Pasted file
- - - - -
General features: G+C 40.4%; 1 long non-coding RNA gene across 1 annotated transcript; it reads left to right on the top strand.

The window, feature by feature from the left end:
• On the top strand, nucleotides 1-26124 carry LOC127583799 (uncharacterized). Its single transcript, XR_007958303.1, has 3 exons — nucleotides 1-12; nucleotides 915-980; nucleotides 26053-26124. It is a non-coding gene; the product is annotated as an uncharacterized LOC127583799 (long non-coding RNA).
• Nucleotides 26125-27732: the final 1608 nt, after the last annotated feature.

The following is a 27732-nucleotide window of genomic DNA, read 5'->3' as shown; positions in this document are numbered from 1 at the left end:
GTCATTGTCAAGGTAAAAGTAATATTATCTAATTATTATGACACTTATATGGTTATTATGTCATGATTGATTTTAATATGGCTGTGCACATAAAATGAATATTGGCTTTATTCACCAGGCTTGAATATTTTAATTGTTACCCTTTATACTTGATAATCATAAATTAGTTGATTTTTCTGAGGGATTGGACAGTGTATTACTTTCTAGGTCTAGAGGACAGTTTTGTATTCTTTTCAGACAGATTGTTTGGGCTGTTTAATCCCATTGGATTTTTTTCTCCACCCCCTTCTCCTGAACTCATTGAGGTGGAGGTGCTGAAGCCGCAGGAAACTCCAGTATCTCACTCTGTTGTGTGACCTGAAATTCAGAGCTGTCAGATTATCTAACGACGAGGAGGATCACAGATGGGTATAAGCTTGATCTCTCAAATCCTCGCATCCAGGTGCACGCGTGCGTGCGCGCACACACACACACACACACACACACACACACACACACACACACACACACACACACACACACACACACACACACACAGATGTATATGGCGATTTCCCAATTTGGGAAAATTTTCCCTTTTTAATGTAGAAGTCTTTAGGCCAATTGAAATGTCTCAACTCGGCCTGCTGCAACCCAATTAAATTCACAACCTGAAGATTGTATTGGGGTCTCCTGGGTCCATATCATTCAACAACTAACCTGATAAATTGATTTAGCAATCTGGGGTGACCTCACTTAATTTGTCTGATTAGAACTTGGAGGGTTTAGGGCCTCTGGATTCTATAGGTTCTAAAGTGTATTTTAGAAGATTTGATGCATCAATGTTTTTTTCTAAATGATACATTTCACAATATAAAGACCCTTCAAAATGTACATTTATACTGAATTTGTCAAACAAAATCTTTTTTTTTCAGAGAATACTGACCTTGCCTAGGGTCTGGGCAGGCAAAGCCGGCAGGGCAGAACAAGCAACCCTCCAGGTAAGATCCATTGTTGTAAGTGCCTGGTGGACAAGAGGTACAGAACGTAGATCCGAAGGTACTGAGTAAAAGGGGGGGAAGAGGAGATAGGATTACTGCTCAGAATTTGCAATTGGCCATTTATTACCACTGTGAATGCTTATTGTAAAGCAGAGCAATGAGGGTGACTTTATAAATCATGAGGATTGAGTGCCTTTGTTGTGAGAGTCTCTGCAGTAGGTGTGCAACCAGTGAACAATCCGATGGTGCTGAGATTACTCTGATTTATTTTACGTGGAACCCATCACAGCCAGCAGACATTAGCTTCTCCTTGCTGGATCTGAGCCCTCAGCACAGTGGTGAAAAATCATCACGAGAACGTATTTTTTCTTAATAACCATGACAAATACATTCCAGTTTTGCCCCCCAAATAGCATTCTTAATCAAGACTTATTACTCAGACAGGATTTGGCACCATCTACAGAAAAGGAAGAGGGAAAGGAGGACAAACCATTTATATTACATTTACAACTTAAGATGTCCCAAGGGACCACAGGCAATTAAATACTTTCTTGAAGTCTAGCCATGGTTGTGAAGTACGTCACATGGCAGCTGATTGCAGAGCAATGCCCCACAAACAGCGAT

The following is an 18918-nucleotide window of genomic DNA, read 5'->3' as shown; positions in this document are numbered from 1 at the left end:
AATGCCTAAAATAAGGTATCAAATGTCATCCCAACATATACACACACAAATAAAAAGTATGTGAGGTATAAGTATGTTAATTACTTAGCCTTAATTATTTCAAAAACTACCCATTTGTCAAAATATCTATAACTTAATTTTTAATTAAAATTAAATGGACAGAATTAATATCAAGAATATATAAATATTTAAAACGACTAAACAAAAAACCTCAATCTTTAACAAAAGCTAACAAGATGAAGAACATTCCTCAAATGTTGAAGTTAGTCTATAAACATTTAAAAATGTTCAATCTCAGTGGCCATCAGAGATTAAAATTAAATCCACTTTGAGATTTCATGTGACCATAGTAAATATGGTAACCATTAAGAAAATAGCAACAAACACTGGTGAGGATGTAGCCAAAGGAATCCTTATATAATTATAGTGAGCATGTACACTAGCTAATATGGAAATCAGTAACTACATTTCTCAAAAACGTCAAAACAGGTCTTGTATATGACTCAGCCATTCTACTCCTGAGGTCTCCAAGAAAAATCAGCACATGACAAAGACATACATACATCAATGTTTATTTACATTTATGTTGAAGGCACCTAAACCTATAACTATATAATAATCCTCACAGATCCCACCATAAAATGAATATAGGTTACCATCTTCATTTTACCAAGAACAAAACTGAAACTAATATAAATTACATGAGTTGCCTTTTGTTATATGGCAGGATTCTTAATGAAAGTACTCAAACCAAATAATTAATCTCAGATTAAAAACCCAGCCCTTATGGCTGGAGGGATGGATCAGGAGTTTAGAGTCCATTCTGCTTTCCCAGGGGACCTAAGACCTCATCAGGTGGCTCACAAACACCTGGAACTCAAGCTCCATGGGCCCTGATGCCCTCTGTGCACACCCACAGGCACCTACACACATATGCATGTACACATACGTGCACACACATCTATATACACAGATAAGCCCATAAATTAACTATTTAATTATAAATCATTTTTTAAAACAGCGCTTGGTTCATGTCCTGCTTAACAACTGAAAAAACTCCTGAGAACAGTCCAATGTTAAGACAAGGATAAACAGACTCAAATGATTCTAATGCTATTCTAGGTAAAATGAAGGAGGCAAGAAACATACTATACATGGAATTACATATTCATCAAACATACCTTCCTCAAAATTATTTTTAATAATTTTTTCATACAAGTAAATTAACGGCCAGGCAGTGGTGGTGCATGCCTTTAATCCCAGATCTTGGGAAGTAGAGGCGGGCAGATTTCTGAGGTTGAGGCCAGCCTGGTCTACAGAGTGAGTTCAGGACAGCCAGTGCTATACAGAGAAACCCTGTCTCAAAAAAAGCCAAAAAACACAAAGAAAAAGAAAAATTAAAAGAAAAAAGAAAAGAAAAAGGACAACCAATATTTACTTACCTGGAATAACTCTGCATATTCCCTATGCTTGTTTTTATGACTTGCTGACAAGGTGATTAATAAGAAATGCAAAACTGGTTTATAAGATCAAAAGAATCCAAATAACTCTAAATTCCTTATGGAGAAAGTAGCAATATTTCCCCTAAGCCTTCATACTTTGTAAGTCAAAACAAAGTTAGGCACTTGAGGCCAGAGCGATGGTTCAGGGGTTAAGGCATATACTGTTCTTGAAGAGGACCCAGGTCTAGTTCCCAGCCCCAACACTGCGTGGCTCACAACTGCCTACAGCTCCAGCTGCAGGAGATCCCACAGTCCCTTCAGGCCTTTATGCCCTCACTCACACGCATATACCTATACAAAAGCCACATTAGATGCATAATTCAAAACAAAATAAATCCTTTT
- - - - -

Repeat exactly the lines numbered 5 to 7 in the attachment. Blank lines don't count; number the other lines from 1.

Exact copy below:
The following is a 27732-nucleotide window of genomic DNA, read 5'->3' as shown; positions in this document are numbered from 1 at the left end:
GTCATTGTCAAGGTAAAAGTAATATTATCTAATTATTATGACACTTATATGGTTATTATGTCATGATTGATTTTAATATGGCTGTGCACATAAAATGAATATTGGCTTTATTCACCAGGCTTGAATATTTTAATTGTTACCCTTTATACTTGATAATCATAAATTAGTTGATTTTTCTGAGGGATTGGACAGTGTATTACTTTCTAGGTCTAGAGGACAGTTTTGTATTCTTTTCAGACAGATTGTTTGGGCTGTTTAATCCCATTGGATTTTTTTCTCCACCCCCTTCTCCTGAACTCATTGAGGTGGAGGTGCTGAAGCCGCAGGAAACTCCAGTATCTCACTCTGTTGTGTGACCTGAAATTCAGAGCTGTCAGATTATCTAACGACGAGGAGGATCACAGATGGGTATAAGCTTGATCTCTCAAATCCTCGCATCCAGGTGCACGCGTGCGTGCGCGCACACACACACACACACACACACACACACACACACACACACACACACACACACACACACACACACACACACACACAGATGTATATGGCGATTTCCCAATTTGGGAAAATTTTCCCTTTTTAATGTAGAAGTCTTTAGGCCAATTGAAATGTCTCAACTCGGCCTGCTGCAACCCAATTAAATTCACAACCTGAAGATTGTATTGGGGTCTCCTGGGTCCATATCATTCAACAACTAACCTGATAAATTGATTTAGCAATCTGGGGTGACCTCACTTAATTTGTCTGATTAGAACTTGGAGGGTTTAGGGCCTCTGGATTCTATAGGTTCTAAAGTGTATTTTAGAAGATTTGATGCATCAATGTTTTTTTCTAAATGATACATTTCACAATATAAAGACCCTTCAAAATGTACATTTATACTGAATTTGTCAAACAAAATCTTTTTTTTTCAGAGAATACTGACCTTGCCTAGGGTCTGGGCAGGCAAAGCCGGCAGGGCAGAACAAGCAACCCTCCAGGTAAGATCCATTGTTGTAAGTGCCTGGTGGACAAGAGGTACAGAACGTAGATCCGAAGGTACTGAGTAAAAGGGGGGGAAGAGGAGATAGGATTACTGCTCAGAATTTGCAATTGGCCATTTATTACCACTGTGAATGCTTATTGTAAAGCAGAGCAATGAGGGTGACTTTATAAATCATGAGGATTGAGTGCCTTTGTTGTGAGAGTCTCTGCAGTAGGTGTGCAACCAGTGAACAATCCGATGGTGCTGAGATTACTCTGATTTATTTTACGTGGAACCCATCACAGCCAGCAGACATTAGCTTCTCCTTGCTGGATCTGAGCCCTCAGCACAGTGGTGAAAAATCATCACGAGAACGTATTTTTTCTTAATAACCATGACAAATACATTCCAGTTTTGCCCCCCAAATAGCATTCTTAATCAAGACTTATTACTCAGACAGGATTTGGCACCATCTACAGAAAAGGAAGAGGGAAAGGAGGACAAACCATTTATATTACATTTACAACTTAAGATGTCCCAAGGGACCACAGGCAATTAAATACTTTCTTGAAGTCTAGCCATGGTTGTGAAGTACGTCACATGGCAGCTGATTGCAGAGCAATGCCCCACAAACAGCGAT

The following is an 18918-nucleotide window of genomic DNA, read 5'->3' as shown; positions in this document are numbered from 1 at the left end: